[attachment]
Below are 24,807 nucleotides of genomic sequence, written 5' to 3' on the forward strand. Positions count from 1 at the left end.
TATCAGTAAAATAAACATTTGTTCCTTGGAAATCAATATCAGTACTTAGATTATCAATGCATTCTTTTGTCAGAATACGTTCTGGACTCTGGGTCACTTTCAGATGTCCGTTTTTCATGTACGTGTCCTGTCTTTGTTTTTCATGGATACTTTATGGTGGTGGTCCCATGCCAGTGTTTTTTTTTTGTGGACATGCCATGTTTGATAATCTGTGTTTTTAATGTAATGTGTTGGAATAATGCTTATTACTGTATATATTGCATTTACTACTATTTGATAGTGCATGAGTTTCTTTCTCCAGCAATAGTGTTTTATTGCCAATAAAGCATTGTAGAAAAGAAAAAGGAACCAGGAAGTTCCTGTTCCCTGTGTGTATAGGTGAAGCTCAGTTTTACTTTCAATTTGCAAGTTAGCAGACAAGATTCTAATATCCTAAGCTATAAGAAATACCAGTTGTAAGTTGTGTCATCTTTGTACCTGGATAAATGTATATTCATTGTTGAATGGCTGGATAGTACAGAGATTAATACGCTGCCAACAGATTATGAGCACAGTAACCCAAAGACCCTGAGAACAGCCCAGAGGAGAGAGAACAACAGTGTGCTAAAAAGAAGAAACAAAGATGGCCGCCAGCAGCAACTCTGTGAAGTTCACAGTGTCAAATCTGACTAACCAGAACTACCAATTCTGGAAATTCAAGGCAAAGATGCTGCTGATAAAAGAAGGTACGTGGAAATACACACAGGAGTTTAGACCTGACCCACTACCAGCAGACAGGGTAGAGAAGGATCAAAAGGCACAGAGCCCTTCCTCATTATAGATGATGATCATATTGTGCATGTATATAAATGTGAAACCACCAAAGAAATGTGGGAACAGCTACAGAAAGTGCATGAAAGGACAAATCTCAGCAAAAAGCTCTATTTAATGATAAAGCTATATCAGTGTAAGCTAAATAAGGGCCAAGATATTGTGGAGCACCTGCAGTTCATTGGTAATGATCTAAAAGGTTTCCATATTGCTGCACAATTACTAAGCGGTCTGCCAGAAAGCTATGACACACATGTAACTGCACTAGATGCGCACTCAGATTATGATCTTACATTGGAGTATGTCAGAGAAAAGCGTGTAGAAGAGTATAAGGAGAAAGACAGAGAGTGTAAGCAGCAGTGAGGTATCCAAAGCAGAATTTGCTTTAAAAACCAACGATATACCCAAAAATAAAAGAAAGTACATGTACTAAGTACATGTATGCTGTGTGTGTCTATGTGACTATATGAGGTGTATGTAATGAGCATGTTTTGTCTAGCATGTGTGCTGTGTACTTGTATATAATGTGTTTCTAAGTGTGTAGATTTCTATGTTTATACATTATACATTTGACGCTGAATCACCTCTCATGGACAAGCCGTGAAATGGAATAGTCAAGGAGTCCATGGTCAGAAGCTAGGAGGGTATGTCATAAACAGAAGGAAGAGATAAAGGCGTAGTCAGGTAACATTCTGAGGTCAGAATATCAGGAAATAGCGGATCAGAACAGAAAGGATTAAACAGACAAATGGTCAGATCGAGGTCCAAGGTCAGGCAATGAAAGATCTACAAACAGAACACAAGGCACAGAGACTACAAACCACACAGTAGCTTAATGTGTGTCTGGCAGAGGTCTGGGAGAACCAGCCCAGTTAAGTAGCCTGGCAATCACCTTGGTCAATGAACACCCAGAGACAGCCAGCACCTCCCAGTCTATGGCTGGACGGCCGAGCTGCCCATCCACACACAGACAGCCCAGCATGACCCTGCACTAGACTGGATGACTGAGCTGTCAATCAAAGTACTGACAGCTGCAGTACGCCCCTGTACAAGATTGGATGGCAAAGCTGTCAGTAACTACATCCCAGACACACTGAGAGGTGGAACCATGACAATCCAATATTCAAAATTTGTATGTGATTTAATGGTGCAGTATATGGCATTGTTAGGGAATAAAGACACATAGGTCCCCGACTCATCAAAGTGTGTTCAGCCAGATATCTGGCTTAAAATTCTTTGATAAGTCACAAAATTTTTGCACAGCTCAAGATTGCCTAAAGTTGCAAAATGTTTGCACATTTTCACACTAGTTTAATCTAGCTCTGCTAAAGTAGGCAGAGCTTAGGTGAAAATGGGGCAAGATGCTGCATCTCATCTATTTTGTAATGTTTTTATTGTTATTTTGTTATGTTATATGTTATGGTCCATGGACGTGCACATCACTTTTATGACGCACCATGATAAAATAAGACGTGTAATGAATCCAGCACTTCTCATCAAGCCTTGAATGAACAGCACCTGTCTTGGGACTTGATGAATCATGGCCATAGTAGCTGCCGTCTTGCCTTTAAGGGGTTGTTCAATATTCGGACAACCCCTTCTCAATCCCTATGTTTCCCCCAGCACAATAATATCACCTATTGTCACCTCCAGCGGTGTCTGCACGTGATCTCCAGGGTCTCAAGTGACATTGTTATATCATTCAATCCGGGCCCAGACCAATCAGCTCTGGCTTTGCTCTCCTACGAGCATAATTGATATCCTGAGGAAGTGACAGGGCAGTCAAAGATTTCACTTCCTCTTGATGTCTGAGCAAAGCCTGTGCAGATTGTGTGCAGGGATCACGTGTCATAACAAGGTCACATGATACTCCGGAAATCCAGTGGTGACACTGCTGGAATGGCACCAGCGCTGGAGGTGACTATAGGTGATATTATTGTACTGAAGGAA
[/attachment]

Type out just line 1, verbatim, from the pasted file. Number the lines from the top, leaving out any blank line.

Below are 24,807 nucleotides of genomic sequence, written 5' to 3' on the forward strand. Positions count from 1 at the left end.